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Senator for sale

SoVaNow.com / June 08, 2011
From the depths of the Internet, the Virginia political website Not Larry Sabato (notlarrysabato.typepad.com) recently linked to a short post by prominent Virginia blogger Norman Leahy that drew on the reporting of a media outfit called the Virginia News Source (whew!) concerning a topic of interest to folks here at home. The discussion centered on Virginia Beach State Senator Frank Wagner, who in a recent talk to students offered a rather frank assessment of just how the General Assembly works:

"In giving a brief update of his re-election campaign, Wagner told the students, 'If this guy gives me money and that one doesn’t, who do you think I’m going to talk to? Who am I going to listen to?

'One cared enough to be engaged and the other didn’t. I don’t care what the one thinks or wants who didn’t give me money. I’ll represent him, but I won’t talk to him or listen to him.'

"He explained like politicians and used car salesmen are about the same. 'So I’m turning my hat around and now I’m a used car salesman. I have two cars to sell. One is a red convertible and the other is a green sedan.

'You have money and want to buy a car. The other guy wants to buy a car, but doesn’t have any money. Who do you think I’m going to waste my time talking to? The one with money. I can’t help the other one and he can’t help me.

'Now if the one with money says he wants to buy the red car, you think I’m going to try to sell him the green car? No I’m going to give him what he wants. He has the money.

'That’s the way it works in politics'…"

Upon reading this, my first thought was that Senator Wagner owes an apology to used car salesmen for having the gall to equate his evident lack of integrity to their own.

Used car salesmen are in the honest business of selling cars. What is Wagner selling? Access? Favorable treatment? His vote? Normally, we might be able to write off the not-so-good senator as just another hack whose presence in the legislature we’d have to suffer for lack of the ability to change. However, there’s a problem with this: Frank Wagner is one of the leading proponents in the General Assembly of uranium mining in Virginia. In other words, he’s a Problem Too Big To Ignore.

In a perfect world, people like Senator Wagner would never be allowed anywhere near the levers of power, and companies like Virginia Uranium wouldn’t be able to get their way simply by spreading dirty money around. But since we don’t live in that perfect world, we face the unenviable task of constantly having to push back against jokers like Wagner. Does it belabor the obvious to point out that someone in Virginia Beach needs to run against this guy? By the way, I would say that regardless of party affiliation (Wagner is a Republican).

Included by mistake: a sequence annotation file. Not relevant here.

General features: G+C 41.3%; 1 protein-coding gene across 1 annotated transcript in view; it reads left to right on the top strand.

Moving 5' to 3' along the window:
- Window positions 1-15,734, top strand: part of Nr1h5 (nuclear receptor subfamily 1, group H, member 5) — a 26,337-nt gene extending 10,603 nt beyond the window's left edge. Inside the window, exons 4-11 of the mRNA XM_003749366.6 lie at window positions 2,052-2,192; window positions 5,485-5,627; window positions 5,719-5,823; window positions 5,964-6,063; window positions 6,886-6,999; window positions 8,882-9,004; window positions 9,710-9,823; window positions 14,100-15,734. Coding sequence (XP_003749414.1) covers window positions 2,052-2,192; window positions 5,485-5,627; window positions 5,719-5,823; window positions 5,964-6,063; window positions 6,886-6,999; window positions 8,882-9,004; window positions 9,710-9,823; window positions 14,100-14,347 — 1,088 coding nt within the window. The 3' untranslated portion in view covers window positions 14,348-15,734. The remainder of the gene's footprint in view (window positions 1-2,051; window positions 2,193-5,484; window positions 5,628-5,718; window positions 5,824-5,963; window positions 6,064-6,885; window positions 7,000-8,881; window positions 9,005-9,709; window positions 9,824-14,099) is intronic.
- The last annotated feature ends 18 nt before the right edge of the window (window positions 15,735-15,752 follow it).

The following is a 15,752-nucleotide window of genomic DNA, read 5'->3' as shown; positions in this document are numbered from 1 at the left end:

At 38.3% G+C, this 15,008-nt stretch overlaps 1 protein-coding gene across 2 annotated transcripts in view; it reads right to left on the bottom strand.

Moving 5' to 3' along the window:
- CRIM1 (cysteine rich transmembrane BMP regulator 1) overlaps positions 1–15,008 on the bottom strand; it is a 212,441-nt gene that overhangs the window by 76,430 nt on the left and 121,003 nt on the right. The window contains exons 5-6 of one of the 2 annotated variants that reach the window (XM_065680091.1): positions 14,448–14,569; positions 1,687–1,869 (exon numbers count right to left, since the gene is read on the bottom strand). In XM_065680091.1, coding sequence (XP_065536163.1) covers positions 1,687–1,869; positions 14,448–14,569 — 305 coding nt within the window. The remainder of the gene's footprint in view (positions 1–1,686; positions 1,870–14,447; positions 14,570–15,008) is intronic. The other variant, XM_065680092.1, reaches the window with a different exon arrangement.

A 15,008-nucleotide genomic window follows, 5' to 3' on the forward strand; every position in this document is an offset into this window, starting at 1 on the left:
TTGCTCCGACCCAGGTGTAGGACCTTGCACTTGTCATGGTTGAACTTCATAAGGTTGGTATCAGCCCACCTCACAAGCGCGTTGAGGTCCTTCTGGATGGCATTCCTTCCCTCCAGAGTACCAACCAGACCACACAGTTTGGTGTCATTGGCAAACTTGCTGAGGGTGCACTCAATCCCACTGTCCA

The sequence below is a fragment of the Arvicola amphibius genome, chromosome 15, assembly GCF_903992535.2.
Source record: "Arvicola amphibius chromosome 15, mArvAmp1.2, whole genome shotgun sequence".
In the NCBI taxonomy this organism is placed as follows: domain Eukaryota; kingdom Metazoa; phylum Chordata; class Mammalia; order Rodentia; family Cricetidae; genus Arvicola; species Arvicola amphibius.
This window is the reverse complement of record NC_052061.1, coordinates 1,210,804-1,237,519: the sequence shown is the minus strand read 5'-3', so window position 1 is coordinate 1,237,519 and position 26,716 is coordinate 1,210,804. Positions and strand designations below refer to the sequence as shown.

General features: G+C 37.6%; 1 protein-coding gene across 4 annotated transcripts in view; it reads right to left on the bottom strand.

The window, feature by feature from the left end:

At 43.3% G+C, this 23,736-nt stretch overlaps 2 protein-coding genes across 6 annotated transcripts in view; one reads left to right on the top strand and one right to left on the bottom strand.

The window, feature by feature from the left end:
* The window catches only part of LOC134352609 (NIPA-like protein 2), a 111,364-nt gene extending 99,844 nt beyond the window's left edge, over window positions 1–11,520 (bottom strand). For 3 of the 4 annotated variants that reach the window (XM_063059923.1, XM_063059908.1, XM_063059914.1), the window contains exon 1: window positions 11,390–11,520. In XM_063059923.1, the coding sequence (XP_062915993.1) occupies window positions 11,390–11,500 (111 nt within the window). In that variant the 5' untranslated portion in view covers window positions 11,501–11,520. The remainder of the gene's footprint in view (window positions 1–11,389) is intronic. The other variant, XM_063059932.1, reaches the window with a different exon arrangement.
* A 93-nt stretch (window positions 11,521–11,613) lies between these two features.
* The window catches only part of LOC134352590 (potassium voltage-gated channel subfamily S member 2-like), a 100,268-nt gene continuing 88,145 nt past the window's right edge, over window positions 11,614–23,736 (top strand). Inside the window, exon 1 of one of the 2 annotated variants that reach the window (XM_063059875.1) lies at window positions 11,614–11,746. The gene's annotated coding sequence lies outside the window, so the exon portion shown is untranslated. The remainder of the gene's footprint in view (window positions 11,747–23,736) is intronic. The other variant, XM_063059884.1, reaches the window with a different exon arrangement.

Wagner’s statements, however noxious, do serve to underscore the fact that it’s a fool’s errand trying to beat back uranium mining by playing the inside game in Richmond. Opponents of mining will never be able to marshal the money and the lobbyists to offset the resources that the other side brings to the debate. But fortunately, there is one thing that politicians respect (and fear) even more than money: backlash. Wagner may be a lost cause, but I’d be willing to bet that many others in the General Assembly, especially on the Senate side, are willing to heed public sentiment when it comes to an issue as dicey as digging up radioactive ore in a population zone.

Senator Wagner notwithstanding, Virginia Beach has been Southside’s best ally in challenging mining upstream in Pittsylvania County. The city’s study suggesting a tailings breach could contaminate drinking water supplies — including Buggs Island Lake and Lake Gaston — for years and years has dramatically altered the tenor of statewide debate. But we’ve still got our own work to do in making sure the politicians fully understand the unacceptability of handing over Southside’s environment and economy to outside mining interests.

As it happens, a key race for control of the State Senate (now in Democratic hands, by a 22-18 majority) is taking place in the newly redrawn 20th Senate District, which includes the western half of Halifax County and other Southside areas north and west. Two incumbents — Martinsville Democrat Roscoe Reynolds and Franklin County Republican Bill Stanley, formerly of the 19th district — are battling it out to hold the seat for their respective parties. This would be a useful race, and a useful place, to insist on a firm stance on uranium mining. Do the candidates belong to the “we’ll do it as long as the science is sound” cop-out camp? Or do they evince a proper degree of skepticism towards mining that one would expect from any rational person with an appreciation for the uncertainties of science, not to mention recent history that suggests these types of ventures can go very, very wrong?

What say ye, Senators?

***

An overdue correction: a couple of weeks I reported that the Keep The Ban statewide anti-uranium group can be found on the Internet, but gave the wrong website address. It’s keeptheban.org. My apologies for the error.





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